7. What country is your favorite to visit and which one is your least favorite?
I’m not sure I can choose a favorite or a least favorite! Everywhere in the world has its unique character, its charms and its challenges. I guess, though, my favorite would have to be where I live, New York City. The whole world comes here and there are endless new discoveries to be made. I like the old saying, if most cities are nouns, New York City is a verb. It’s not just a city where you live, it’s a city that’s a character, everyone who lives here has a relationship with it.
8. Were you an avid reader growing up? If so, who were some of your favorite authors?
I was actually not an avid reader growing up. I was what would now be called a reluctant reader and came to reading much later. But there were a few books that sparked my imagination and made me want to become a story teller. I loved Gary Paulsen’s Hatchet and Norton Juster’s The Phantom Tollbooth (in fact, Milo’s ennui probably influenced Oliver and Celia’s general attitude of being just so over it all). Most of all though, I loved Redwall, by Brian Jacques. It was the first big book I read on my own and I loved it! The action, adventure, and heroism, the richness of his imagination. I wrote to Brian and much to my surprise, he wrote me back! I was 11 years old, and I don't recall what I said to him, but in his response, he wrote: "I hope you will grow up to be a writer, and remember, you need to use your imagination, a writer needs to have a vivid and lively imagination." That letter played a large role in setting me on a path to become a reader and writer. I hope to live up to the vividness of his imagination and to his generosity of spirit with my own readers.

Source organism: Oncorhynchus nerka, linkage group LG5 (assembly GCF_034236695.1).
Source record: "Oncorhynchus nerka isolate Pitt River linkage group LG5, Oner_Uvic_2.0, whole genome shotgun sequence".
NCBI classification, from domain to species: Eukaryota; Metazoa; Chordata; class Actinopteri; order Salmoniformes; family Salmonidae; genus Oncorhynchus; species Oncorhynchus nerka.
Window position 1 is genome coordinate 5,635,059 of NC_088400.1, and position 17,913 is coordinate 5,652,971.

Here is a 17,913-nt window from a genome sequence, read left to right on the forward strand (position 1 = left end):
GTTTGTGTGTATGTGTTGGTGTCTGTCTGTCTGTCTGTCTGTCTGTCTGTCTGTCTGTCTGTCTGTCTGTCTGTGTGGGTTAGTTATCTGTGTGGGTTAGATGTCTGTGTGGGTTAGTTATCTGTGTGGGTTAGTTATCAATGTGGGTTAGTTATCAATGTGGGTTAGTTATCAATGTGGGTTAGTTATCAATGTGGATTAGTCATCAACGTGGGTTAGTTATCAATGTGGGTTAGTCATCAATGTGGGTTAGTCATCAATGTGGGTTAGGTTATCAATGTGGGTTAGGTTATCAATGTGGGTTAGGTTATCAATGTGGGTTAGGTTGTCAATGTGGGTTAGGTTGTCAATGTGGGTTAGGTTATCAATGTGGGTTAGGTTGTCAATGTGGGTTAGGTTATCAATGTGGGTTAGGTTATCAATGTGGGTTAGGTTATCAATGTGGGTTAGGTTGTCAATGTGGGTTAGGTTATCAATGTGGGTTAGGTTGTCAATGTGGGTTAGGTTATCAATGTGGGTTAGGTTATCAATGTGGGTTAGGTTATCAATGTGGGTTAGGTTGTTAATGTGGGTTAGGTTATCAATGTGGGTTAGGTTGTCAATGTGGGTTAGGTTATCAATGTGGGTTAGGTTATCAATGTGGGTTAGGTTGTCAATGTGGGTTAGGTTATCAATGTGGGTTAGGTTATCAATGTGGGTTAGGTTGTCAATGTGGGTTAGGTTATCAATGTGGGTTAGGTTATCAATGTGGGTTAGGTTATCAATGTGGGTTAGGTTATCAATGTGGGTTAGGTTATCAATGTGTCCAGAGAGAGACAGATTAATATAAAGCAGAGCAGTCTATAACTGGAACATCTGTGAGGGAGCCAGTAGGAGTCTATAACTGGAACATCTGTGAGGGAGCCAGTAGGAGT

9. What is the one author who has inspired you the most and why?
See above! Of course there are many others, authors for adults that I admire and find regular inspiration from…Wade Davis, an explorer and nonfiction writer, David Mitchell, one of the finest living novelists today, and journalists like Sebastian Junger, Ryszard Kapuscinski and Philip Gourevitch. I also love some of the classics, Rudyard Kipling and Robert Louis Stevenson are two of my favorite adventure writers of times gone by.
10. My goal is to get boys to read more. What suggestions do you have for boys to get them to read more?
Meet them where they are. Sometimes that means finding ways to bring in nonfiction and books facts, sometimes that means fart jokes and wedgies, or video games and sports. It won’t always be the literary novel and that’s okay. There are lots of ways to experience the joy of reading, to create and receive stories and we do readers a disservice to privilege the literary novel over all other forms of reading. At the same time, there is a lot of joy and inspiration to be found in some of those great books, so read-alouds can expose boys to books they might not be inclined to pick up on their own. We also have to remember that some boys do indeed like literary novels and poetry and romance…we need to be sensitive to the wants and needs of each reader as an individual and avoid forcing them into broad categories of boy books and girl books.
Thanks to C. Alexander London for a great interview. If you would like to find out more about him, please visit his website. http://www.calexanderlondon.com/
For a chance to win both books in An Accidental Adventure series click HERE.